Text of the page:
Tigers give Santiago a two-year extension

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As if losing Roy Halladay wasn’t bad enough, another potential 2010-11 free agent went off the board on Wednesday, as the Tigers signed shortstop Ramon Santiago to a two-year, $2.5 million deal.
The 30-year-old Santiago would have been eligible for major league free agency for the next time next winter.
Santiago hit .267/.318/.386 with a career-high seven homers and 35 RBI in 262 at-bats last season. The switch-hitter has had an interesting career. Once a much-hyped prospect at the beginning of the decade, he and Omar Infante were supposed to give the Tigers the double-play combination they had been looking for since the days of Alan Trammell and Lou Whitaker.
Santiago, though, hit .243/.306/.365 in 65 games as a 22-year-old rookie in 2002 and .225/.292/.284 in 141 games in 2003. The Tigers then sent him and a fellow young infielder named Juan Gonzalez to the Mariners for Carlos Guillen. It turned out to be one of the most lopsided deals of the decade, and that would have been the case even if Santiago hadn’t returned to the Tigers as a minor league free agent prior to the 2006 season and turned into a nifty little utilityman.
With light-hitting Adam Everett still manning shortstop and rookie Scott Sizemore taking over at second base, Santiago should again have a significant role next season. He’s not as rangy as he once was, but his glove remains adequate at both infield spots. $1.25 million per year was a fair price for his services.

Game 6: This is why the Astros traded for Justin Verlander

Associated Press
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Houston’s pitching has not been their biggest problem as they’ve watched their 2-0 series lead turn in to a 3-2 series deficit. It has not been good, mind you — Charlie Morton got rocked in Game 3, the bullpen collapsed on Game 4 and Dallas Keuchel was suddenly mortal in Game 5 — but even then it’s not been the biggest concern. The real problem has been the lack of offense.

The Astros led the majors in runs (896), batting average (.282), on-base percentage (.346) and slugging (.478) during the regular season and were second to the Yankees in homers. Despite that, they have scored just nine runs and have hit only one homer. The team’s ALCS batting line, those two wins included, is .147/.234/.213. As such, facing off against Luis Severino and a rested Yankees bullpen tonight can’t give them a ton of confidence.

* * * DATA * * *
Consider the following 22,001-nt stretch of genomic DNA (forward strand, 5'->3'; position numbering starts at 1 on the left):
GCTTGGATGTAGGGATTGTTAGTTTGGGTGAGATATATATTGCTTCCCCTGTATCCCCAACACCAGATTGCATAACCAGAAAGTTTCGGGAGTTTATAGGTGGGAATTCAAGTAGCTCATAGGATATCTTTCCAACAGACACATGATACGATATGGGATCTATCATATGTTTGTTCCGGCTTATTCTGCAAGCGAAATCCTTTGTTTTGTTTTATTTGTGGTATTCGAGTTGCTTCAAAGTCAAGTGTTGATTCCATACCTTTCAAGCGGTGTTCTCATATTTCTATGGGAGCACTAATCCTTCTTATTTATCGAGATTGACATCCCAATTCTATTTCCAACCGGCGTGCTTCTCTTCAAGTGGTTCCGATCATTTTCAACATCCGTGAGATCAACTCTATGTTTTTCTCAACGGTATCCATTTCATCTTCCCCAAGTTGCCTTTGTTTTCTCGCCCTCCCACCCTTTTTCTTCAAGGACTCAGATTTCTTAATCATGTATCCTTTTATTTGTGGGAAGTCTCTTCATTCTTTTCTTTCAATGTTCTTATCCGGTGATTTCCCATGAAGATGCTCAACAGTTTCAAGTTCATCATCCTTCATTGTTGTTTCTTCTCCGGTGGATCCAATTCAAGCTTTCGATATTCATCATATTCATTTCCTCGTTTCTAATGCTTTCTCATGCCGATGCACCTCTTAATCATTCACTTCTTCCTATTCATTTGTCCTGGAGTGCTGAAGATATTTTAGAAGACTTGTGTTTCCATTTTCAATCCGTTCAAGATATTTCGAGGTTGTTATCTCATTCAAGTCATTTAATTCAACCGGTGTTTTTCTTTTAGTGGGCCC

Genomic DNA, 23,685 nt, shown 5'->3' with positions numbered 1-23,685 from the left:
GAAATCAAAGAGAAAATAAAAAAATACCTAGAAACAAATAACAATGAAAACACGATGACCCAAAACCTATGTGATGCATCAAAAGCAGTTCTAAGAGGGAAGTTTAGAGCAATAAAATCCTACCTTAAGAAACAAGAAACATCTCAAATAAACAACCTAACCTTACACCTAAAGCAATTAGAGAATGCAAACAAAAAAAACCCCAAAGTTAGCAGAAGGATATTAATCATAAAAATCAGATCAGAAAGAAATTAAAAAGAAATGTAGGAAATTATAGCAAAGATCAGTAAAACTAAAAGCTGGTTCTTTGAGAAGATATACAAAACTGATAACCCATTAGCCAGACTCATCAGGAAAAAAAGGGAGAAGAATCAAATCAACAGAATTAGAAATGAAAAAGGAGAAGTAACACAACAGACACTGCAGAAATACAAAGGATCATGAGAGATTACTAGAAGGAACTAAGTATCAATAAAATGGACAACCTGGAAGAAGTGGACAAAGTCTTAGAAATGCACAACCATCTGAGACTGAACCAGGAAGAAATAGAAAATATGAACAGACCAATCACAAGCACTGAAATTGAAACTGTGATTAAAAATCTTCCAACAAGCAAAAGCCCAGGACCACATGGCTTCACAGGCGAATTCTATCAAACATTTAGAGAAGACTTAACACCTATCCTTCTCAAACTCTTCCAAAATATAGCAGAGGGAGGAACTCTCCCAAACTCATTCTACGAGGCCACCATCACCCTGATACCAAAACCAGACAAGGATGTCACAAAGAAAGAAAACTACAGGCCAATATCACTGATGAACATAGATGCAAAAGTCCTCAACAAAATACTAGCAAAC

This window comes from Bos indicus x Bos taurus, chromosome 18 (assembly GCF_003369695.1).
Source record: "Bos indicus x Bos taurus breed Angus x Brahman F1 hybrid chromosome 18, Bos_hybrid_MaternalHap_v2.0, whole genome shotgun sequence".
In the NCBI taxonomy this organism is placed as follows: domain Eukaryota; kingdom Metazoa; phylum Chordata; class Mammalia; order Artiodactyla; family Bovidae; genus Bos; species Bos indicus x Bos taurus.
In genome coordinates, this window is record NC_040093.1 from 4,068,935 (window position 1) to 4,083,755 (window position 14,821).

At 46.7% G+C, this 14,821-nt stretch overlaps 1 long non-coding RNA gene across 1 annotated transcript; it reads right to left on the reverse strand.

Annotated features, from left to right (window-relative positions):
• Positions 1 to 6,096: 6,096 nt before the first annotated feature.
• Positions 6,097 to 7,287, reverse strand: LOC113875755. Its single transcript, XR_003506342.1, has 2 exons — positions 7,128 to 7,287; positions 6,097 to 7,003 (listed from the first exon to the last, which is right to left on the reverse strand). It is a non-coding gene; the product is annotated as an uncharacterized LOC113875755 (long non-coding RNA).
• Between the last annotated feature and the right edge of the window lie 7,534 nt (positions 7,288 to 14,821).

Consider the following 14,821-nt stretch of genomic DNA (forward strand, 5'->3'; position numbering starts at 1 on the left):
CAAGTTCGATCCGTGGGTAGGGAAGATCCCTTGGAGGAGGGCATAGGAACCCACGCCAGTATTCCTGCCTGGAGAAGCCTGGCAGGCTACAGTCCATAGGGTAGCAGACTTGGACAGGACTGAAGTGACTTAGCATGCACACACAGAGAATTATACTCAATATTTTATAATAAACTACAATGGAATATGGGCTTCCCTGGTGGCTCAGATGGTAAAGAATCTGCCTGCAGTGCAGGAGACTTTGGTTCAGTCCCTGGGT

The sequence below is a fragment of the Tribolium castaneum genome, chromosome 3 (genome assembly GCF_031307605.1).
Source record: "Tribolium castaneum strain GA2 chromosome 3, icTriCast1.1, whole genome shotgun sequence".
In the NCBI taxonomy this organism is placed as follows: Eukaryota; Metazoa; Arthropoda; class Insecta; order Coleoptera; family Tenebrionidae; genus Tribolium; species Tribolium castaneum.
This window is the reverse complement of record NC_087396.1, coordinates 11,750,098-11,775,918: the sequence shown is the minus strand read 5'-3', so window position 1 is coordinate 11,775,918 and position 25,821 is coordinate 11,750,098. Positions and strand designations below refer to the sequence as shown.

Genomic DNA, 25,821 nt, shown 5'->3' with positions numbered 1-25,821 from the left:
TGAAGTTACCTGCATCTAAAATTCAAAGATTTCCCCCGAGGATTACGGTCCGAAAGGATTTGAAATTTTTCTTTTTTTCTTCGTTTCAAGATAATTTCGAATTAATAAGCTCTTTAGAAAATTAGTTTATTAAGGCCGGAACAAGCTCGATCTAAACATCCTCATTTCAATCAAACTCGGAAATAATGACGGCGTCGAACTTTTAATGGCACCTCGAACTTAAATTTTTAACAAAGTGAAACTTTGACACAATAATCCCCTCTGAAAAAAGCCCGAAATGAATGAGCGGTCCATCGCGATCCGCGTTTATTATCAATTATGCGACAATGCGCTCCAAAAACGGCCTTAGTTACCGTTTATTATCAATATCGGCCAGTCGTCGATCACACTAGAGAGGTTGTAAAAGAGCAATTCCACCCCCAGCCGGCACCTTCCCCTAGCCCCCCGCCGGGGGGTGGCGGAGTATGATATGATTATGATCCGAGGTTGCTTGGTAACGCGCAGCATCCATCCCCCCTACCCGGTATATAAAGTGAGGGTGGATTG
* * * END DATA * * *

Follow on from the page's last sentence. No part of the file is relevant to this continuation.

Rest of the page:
They do have one thing going for them, however: Justin Verlander. The same Justin Verlander who received only two runs of support in Game 2 of the series but made it hold up thanks to his 124-pitch, 13-strikeout complete game victory. You can’t really expect a starter to do that sort of thing two times in a row, but that’s what the Astros acquired him for at the end of August. In a league where there are vanishingly few horses a team can ride to victory, Verlander stands as one of the few remaining old school aces. Expect A.J. Hinch to keep the bit in Verlander’s mouth for as long as this game is close and, even then, maybe an inning longer.

Is there any reason for optimism regarding the Astros’ lineup? Sure, of course. They didn’t suddenly all forget how to hit. Every team goes through a stretch of 3-5 games where the hits don’t seem to fall. There may, possibly, be some reason for hope in the man they’re facing too. Severino lasted only four innings in Game 2, having been removed early after taking a ground ball off his left wrist. Severino said he was fine and wished that Joe Girardi hadn’t taken him out, but (a) he was acting a little odd, shaking his arm out like he was trying to shake off some pain; and (b) starting pitchers almost always lie and say they’re better than they are. I’m certain Severino is healthy enough to go, but there’s at least a small chance that he’s vulnerable, somehow. At the very least Astros hitters can walk to the plate convincing themselves of it. Any edge you can either get or imagine, right?

Game 6 seems like it will have to be a matter of a small edge one way or another for both teams, really. The Yankees are rolling, but their assignment tonight is a tough one as they try to chase a guy who fancies himself — and has often shown himself — to be a rare throwback to those 1960s and 1970s aces who only seem to get better as the ballgame goes on. The Astros, meanwhile, are tasked with solving a young, fireballing stuff monster who has something to prove after his early exit in Game 2 and, even if he can’t prove it, a corps of relief aces who are among the most formidable in baseball. Add to that the notion that Major League Baseball, Fox and most commentators and casual fans outside of Houston want to see the 12th Yankees-Dodgers World Series matchup and the Astros have to be thinking everything’s against them.

Which is OK, though, right? Ballplayers love it when no one believes in them. That’s not better than six or seven runs of support, but the Astros will take anything they can get at the moment.